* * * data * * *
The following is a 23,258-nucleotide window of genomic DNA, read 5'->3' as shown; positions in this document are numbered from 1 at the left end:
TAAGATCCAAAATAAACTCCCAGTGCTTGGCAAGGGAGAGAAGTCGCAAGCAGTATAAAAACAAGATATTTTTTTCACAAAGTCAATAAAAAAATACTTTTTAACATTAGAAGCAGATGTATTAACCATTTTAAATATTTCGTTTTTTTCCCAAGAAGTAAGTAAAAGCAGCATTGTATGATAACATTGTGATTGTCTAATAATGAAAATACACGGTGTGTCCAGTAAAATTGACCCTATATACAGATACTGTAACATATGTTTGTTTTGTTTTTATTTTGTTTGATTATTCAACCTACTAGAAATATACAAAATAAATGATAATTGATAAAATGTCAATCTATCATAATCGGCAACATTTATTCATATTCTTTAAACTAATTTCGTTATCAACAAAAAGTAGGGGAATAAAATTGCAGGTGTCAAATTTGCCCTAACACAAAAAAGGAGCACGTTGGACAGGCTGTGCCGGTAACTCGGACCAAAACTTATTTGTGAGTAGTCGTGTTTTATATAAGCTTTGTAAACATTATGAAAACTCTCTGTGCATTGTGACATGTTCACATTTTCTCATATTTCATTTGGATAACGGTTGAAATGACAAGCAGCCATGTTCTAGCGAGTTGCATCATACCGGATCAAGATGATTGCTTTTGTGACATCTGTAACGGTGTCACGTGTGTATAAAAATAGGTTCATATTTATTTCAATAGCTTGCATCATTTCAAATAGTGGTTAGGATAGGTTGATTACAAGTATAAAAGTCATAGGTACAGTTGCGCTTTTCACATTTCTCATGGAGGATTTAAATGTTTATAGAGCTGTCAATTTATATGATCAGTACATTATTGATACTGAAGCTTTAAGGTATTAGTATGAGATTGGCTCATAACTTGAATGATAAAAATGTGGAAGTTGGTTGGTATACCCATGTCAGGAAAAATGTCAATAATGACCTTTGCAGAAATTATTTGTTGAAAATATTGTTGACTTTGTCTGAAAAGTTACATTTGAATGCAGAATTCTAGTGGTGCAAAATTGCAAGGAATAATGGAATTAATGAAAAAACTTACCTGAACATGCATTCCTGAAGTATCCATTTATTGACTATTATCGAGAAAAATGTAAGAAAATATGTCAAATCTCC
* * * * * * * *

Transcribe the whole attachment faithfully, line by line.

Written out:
The following is a 23,258-nucleotide window of genomic DNA, read 5'->3' as shown; positions in this document are numbered from 1 at the left end:
TAAGATCCAAAATAAACTCCCAGTGCTTGGCAAGGGAGAGAAGTCGCAAGCAGTATAAAAACAAGATATTTTTTTCACAAAGTCAATAAAAAAATACTTTTTAACATTAGAAGCAGATGTATTAACCATTTTAAATATTTCGTTTTTTTCCCAAGAAGTAAGTAAAAGCAGCATTGTATGATAACATTGTGATTGTCTAATAATGAAAATACACGGTGTGTCCAGTAAAATTGACCCTATATACAGATACTGTAACATATGTTTGTTTTGTTTTTATTTTGTTTGATTATTCAACCTACTAGAAATATACAAAATAAATGATAATTGATAAAATGTCAATCTATCATAATCGGCAACATTTATTCATATTCTTTAAACTAATTTCGTTATCAACAAAAAGTAGGGGAATAAAATTGCAGGTGTCAAATTTGCCCTAACACAAAAAAGGAGCACGTTGGACAGGCTGTGCCGGTAACTCGGACCAAAACTTATTTGTGAGTAGTCGTGTTTTATATAAGCTTTGTAAACATTATGAAAACTCTCTGTGCATTGTGACATGTTCACATTTTCTCATATTTCATTTGGATAACGGTTGAAATGACAAGCAGCCATGTTCTAGCGAGTTGCATCATACCGGATCAAGATGATTGCTTTTGTGACATCTGTAACGGTGTCACGTGTGTATAAAAATAGGTTCATATTTATTTCAATAGCTTGCATCATTTCAAATAGTGGTTAGGATAGGTTGATTACAAGTATAAAAGTCATAGGTACAGTTGCGCTTTTCACATTTCTCATGGAGGATTTAAATGTTTATAGAGCTGTCAATTTATATGATCAGTACATTATTGATACTGAAGCTTTAAGGTATTAGTATGAGATTGGCTCATAACTTGAATGATAAAAATGTGGAAGTTGGTTGGTATACCCATGTCAGGAAAAATGTCAATAATGACCTTTGCAGAAATTATTTGTTGAAAATATTGTTGACTTTGTCTGAAAAGTTACATTTGAATGCAGAATTCTAGTGGTGCAAAATTGCAAGGAATAATGGAATTAATGAAAAAACTTACCTGAACATGCATTCCTGAAGTATCCATTTATTGACTATTATCGAGAAAAATGTAAGAAAATATGTCAAATCTCC